Penn Pottery: Heart Like a Wheel

By Alex Mell

After Gary Pletsch prepares the clay purchased from his hometown Standard Ceramics in Carnegie, he sits at the shaping wheel and effortlessly moves his fingers through the soft, wet clay to transform it into a large bowl. The piece will need finishing: Creative thoughts about the designs he wants on the bowl, the actual carving of the piece, two separate firings, and glazing. If all goes as planned and there aren’t any cracks or dripping glaze, the bowl will be ready for retail in four to five weeks.

“There is no immediate gratification,” Pletsch says of the process of turning the clay into a piece of pottery.

The Strip District is bursting with small specialty shops and boutiques that don’t generate a great deal of publicity but have managed to survive for decades.  Penn Avenue Pottery, located at 1905 Penn Avenue, is one of those shops. It has been in business for 33 years.

In 1979, Bill Foglia opened the store when his father chose to retire from his Italian grocery store and give the space to his son. Foglia transformed the grocery store into a ceramics studio and operated on his own for almost 10 years.

Foglia decided he wanted to teach and found a job in the Fox Chapel School District, where he taught fourth grade for 14 years and elementary art for eight years. During that time, Foglia rented the front of the shop to a woman named Lilly, and she named the store “Artisan Show Place.”

Photo by Anastasia Farmerie

Photo by Anastasia Farmerie

In 1989, a few of the potters who sold pieces at Artisan Show Place decided they wanted to come together and help the store. In September of 1990, the shop went back to its original name of Penn Avenue Pottery with a new group of potters that turned the store into the small art gallery it is now.  Artists Valda Cox and Pletsch continue to work at and help run Penn Avenue Pottery today.  “We are our own private art show,” Pletsch says.

“We are a 365 day-a-year art festival.” Customers who venture into the store are greeted by the overwhelming variety of pottery that artists have crafted: A mixture of mugs, plates, wall pieces, and other odds and ends in shades of reds, browns and blues. Guests can look to the back of the shop and see the potters working at their craft.

Penn Avenue Pottery is run by a group of five individuals who form the co-op. Along with Foglia, Pletsch and Cox, Mike Gwaltney and Tracey Donoughe labor at their craft. These potters have over 100 years of combined experience. The main thing that keeps them going: The clay.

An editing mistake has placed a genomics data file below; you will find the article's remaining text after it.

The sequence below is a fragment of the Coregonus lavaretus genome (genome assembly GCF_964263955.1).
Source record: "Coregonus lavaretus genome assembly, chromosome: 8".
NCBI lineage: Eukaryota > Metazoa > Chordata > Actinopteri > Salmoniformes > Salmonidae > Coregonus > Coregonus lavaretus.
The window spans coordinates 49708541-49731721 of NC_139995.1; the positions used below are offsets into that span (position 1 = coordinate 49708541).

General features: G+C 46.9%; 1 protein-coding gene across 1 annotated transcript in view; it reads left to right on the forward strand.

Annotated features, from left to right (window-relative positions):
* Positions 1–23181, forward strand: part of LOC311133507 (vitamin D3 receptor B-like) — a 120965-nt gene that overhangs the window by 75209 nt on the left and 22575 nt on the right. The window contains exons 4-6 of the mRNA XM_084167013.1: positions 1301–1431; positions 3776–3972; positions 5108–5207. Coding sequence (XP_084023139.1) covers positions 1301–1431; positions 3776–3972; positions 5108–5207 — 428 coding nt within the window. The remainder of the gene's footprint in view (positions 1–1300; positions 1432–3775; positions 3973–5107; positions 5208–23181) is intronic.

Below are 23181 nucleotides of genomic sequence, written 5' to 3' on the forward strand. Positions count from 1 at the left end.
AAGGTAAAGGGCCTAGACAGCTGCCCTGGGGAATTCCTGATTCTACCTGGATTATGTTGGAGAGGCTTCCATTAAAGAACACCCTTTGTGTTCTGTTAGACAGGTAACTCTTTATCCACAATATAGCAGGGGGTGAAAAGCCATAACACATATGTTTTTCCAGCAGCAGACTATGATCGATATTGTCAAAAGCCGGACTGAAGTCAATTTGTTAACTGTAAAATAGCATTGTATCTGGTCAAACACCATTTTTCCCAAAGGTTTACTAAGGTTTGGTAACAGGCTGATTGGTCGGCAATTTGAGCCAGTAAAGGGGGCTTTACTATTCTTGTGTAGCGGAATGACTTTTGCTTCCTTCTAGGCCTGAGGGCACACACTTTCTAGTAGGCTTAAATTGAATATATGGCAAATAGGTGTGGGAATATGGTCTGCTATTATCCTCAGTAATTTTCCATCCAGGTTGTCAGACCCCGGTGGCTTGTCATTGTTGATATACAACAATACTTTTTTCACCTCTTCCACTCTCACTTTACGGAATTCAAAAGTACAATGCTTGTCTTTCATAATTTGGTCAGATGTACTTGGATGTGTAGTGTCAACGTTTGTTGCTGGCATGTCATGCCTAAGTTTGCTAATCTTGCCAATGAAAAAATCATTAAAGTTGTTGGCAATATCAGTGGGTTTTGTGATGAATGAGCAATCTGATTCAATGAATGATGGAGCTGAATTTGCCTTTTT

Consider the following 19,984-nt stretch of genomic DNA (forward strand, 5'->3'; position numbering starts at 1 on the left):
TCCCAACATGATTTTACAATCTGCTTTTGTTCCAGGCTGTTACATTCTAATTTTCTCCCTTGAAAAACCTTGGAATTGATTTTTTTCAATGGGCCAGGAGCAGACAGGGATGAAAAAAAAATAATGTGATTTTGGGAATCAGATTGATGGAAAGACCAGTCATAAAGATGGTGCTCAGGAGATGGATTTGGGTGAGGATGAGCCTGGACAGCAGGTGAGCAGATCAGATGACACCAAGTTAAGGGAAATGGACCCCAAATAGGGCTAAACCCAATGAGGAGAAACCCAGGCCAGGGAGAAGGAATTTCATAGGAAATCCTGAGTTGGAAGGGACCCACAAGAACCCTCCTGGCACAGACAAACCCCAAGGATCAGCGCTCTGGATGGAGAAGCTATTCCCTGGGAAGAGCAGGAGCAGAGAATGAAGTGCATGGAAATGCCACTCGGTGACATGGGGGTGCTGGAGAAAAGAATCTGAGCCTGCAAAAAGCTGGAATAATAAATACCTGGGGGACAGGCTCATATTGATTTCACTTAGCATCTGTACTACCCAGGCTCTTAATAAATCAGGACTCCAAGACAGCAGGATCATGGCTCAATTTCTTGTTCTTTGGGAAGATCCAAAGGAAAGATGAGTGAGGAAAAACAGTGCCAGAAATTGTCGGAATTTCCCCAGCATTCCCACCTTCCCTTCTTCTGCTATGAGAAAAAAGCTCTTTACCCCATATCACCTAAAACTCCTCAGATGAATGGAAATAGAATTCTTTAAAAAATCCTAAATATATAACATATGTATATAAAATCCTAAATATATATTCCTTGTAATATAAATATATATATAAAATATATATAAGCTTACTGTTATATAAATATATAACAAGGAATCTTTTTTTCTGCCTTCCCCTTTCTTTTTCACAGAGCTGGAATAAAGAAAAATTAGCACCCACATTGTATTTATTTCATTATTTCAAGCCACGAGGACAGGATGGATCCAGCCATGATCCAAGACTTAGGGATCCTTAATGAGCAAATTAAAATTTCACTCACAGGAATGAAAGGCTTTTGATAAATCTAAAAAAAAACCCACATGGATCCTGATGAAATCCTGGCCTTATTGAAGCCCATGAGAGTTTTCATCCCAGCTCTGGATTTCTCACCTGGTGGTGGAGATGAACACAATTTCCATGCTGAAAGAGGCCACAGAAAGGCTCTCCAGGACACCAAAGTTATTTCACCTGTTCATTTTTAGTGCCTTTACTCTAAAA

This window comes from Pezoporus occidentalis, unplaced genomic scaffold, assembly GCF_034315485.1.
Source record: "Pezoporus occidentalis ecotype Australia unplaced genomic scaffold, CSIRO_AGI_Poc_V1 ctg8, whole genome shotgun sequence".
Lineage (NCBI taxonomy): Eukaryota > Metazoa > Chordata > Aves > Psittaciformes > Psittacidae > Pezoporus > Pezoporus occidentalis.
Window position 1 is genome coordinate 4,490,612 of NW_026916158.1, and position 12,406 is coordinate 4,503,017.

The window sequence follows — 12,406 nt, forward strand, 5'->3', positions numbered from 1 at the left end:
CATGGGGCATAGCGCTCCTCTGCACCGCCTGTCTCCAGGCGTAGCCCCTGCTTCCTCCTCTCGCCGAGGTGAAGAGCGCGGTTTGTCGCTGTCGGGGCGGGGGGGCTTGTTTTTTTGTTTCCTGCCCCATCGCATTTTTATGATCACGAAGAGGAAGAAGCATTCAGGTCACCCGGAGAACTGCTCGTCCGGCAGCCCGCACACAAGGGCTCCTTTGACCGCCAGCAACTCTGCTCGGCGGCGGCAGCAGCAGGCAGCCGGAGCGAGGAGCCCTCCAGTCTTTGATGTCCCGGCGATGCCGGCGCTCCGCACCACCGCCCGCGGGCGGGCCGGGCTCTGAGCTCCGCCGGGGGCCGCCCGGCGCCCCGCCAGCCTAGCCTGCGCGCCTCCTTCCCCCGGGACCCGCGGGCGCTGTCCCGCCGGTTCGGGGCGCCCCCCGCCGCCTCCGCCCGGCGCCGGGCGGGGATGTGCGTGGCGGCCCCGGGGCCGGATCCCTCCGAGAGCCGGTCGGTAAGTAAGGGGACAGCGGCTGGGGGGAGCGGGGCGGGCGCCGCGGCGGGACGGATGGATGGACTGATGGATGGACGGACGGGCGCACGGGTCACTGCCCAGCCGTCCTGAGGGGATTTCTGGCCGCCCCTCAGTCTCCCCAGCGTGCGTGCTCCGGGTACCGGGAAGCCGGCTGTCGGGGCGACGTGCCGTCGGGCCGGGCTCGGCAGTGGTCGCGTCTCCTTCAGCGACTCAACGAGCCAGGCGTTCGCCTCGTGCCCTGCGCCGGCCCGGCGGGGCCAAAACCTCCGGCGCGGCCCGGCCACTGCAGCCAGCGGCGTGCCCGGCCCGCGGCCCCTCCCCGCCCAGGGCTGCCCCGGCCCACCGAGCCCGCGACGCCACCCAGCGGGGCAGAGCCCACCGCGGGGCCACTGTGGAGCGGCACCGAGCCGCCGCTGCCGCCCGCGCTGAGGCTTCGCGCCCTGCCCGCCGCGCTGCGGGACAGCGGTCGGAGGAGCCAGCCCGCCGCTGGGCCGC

“When people get their hands in clay, there is something that draws them to it,” Foglia says.  “Whether it’s the texture or the feel of the clay on your hands, people enjoy doing pottery.”

The shop’s location in one of the busiest, familyrun shopping areas in the entire region has aided its success. People come to the Strip for a kind of authenticity that cannot be found at the mall.

“Subway and Starbucks came here and didn’t last: Chains don’t seem to last,” Pletsch says. “It just shows how loyal the customers are to the businesses in the Strip.”

The fervor of Penn Pottery customers is evidenced by the fact that the shop doesn’t spend a dime on advertising. People learn about Penn Avenue Pottery by visiting the store and they see the artists’ work on display at other venues, such as potlucks or charities. Current customers tout the shop to new customers.

“Since we are a small business, we don’t need the hi-tech devices,” Pletsch says. “We advertise through word of mouth.”

Foglia, with his salt-and pepper-hair and claydust covered hands, focuses intently on covering the bottoms of his pieces with a wax that protects them from glazing when placed in the kiln.

“One of the things about pottery that’s different from other crafts is the different steps involved,” Foglia says.  Before the potter can begin shaping the clay, it must first be wedged so that there aren’t any bumps or air pockets in the clay. Wedging clay is similar to the process of kneading dough. After wedging, the clay is wetted and shaped on the wheel into whatever shape the potter decides. After the piece is formed, it must dry a bit before the potter carves any patterns for finishing.  The piece is then fired two separate times before the glazing is applied.

As Pletsch wedges a fresh block of clay, wets it and puts in on the table to be shaped, his love for the art is obvious. With focus and ease, he turns a block of clay into a beautifully crafted bowl in less than five minutes.  The finished product won’t be available for another few weeks, but the process has begun.

“Each day of the week, a different potter works and we rotate on Saturday and Sunday,” he says. Like most shops in The Strip, the busiest business day for Penn Avenue Pottery is Saturday.

Pletsch sits in his chair with his black-rimmed glasses and dirty work pants and focuses on the newest design that has come to him as he carves a mug he recently sculpted. He is known for his heavily carved pieces with different symbols and patterns ranging from doodles (a habit from his days as a student when he should have been taking notes), to the rope lava flows of Hawaii.

“I look at buildings a lot for design ideas,” Pletsch says.  “Manhole covers and tree grates also have beautiful patterns.”